Basically, it means that you must store the username and password to the database in a directory that the web server cannot access directly. For example, if you use PHP, and your Apache configuration points to
/project-root/www, you could store the login information in
/project-root/config/db.php; if you store it in, say,
/project-root/www/config/db.php. Assuming that your server configuration isn't broken, this means that db.php cannot be accessed over the internet.
You also need to get the permissions for the config file right. The account the web server runs under (ideally a dedicated account for your application) should be the only one with any kind of access to the config file. In a UNIX environment, assuming Apache is configured to run your application's virtual host under your own account, 600 or even 400 is a suitable permission set. This ensures that other users with access to the same machine (except root) cannot read your configuration file.
Additionally, you'll want to take a few more security measures:
- Create a database user specially for the application, and give it just enough permissions to do its job (SELECT, UPDATE, INSERT and DELETE on the tables it needs is usually enough). Do not give the user any permissions on any other databases: if your application is compromised, you can at least mitigate the risk for other databases. If the user also has permissions on system databases, a successful attacker can possibly elevate permissions by creating new users through the system tabls and granting them more permissions. Specifically, never ever use administrative database accounts for production websites.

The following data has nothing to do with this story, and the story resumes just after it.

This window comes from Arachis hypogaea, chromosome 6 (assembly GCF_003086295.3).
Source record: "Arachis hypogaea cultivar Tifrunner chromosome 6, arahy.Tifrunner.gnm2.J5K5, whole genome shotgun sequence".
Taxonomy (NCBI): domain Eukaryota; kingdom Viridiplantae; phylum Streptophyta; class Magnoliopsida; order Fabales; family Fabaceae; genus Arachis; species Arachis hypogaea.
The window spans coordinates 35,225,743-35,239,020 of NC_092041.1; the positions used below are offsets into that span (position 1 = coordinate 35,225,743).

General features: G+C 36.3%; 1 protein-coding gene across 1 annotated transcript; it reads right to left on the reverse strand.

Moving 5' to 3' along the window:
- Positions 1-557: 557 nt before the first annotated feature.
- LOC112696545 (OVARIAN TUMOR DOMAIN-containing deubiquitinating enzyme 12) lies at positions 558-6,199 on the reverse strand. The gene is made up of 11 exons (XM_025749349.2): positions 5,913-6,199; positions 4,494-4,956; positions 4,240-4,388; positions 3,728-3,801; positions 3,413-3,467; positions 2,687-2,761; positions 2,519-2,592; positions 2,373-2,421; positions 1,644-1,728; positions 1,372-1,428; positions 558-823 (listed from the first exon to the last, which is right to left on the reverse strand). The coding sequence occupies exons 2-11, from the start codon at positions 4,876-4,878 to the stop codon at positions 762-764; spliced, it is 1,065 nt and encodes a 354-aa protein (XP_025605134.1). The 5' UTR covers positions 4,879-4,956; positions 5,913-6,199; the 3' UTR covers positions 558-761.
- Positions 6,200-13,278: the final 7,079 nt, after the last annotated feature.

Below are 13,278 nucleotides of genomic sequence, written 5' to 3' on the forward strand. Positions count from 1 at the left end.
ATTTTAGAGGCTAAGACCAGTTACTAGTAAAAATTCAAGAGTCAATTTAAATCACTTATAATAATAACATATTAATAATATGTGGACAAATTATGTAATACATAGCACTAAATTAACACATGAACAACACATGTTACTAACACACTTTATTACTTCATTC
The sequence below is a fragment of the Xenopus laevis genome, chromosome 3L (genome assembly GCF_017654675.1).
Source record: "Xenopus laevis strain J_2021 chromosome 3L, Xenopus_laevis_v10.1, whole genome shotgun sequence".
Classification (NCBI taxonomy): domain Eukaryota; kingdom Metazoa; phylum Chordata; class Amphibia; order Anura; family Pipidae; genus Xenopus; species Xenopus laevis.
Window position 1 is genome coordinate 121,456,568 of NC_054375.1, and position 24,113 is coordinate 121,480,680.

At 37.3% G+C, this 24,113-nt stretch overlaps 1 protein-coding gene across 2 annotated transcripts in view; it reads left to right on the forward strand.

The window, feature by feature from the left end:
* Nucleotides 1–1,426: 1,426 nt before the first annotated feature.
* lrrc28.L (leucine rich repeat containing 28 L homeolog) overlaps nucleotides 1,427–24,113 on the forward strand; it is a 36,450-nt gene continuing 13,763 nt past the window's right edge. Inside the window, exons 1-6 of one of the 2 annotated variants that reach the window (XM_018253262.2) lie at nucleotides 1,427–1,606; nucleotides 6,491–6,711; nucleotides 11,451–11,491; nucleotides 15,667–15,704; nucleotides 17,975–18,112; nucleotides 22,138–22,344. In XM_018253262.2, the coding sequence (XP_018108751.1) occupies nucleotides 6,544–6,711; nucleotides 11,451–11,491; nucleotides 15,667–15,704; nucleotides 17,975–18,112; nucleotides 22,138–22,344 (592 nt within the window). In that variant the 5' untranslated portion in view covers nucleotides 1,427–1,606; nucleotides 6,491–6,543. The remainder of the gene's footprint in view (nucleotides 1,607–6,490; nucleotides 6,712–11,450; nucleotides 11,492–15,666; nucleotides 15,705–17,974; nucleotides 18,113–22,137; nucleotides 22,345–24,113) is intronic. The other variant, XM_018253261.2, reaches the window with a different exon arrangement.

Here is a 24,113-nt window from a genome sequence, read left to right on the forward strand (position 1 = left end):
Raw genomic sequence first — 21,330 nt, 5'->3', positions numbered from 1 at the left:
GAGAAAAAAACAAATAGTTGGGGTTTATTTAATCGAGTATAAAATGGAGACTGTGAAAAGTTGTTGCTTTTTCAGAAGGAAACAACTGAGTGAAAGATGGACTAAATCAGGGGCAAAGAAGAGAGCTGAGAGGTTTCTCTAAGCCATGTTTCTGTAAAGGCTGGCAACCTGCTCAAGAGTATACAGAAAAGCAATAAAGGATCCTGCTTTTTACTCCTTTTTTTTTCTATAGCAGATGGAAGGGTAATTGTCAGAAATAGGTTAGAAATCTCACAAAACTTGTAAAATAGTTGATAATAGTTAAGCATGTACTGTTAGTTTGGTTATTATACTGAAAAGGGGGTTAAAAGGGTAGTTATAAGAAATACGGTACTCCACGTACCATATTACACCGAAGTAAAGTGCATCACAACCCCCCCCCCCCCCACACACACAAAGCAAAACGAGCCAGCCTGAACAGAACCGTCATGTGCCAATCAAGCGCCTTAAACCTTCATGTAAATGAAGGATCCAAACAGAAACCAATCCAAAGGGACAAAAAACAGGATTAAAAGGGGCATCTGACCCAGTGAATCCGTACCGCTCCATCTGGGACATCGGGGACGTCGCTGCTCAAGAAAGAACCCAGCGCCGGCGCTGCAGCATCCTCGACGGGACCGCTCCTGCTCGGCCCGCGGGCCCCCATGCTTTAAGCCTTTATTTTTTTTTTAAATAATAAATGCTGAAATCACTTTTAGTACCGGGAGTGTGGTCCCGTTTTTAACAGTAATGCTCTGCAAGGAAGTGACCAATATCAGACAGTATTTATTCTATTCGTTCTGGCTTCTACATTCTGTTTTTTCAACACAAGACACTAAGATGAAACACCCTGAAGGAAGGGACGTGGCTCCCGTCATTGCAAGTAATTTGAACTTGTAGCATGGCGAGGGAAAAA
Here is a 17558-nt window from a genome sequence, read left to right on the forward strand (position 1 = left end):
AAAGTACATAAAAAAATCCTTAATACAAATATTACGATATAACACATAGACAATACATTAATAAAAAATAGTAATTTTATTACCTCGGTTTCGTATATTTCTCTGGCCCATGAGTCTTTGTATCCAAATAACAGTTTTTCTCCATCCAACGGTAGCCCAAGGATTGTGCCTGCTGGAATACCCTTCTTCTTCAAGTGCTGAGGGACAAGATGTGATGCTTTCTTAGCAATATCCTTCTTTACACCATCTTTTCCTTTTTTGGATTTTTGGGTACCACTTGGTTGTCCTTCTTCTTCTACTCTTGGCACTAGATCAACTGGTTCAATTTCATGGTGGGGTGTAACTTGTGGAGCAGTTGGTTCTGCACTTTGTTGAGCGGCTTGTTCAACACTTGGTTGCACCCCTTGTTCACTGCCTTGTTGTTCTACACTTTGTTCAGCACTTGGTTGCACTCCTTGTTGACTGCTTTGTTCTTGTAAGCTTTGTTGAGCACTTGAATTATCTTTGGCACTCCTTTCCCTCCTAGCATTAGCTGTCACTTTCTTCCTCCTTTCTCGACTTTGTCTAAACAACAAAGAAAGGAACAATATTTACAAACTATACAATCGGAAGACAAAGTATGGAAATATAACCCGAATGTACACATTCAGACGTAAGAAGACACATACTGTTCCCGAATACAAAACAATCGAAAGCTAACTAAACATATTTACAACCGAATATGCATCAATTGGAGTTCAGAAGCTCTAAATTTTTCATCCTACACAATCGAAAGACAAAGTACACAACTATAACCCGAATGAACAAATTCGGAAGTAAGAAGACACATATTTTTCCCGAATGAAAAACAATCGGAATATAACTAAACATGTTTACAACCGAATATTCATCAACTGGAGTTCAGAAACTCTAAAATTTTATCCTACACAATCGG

- Use a strong password. Since you won't have to manually type the password a lot, a sequence of, say, 32 random bytes, converted to base64, should make for a good enough password.
- If the database runs on the same machine as the web server, configure it to refuse connections from anything but localhost. If it runs on a dedicated server, use a whitelist of allowed hosts, and put the whole thing behind a properly configured firewall.
- If you use a quasi-interpreted language such as PHP (where the source code sits on the web server), it is a good idea to write your configuration as source code too, and use an appropriate filename extension. This way, if someone manages to request the configuration file over the internet, it will be executed, and produce a blank page, still hiding the database credentials from the attacker (this is a last straw though; you should never rely on this alone).
And of course, you need to check your application for general security flaws, especially SQL injection and path traversal: these are the most common ways of getting at your database.
If the application is really sensitive, you need to take more precautions, such as encrypting configuration files, but for your average low-profile website, this should do the trick.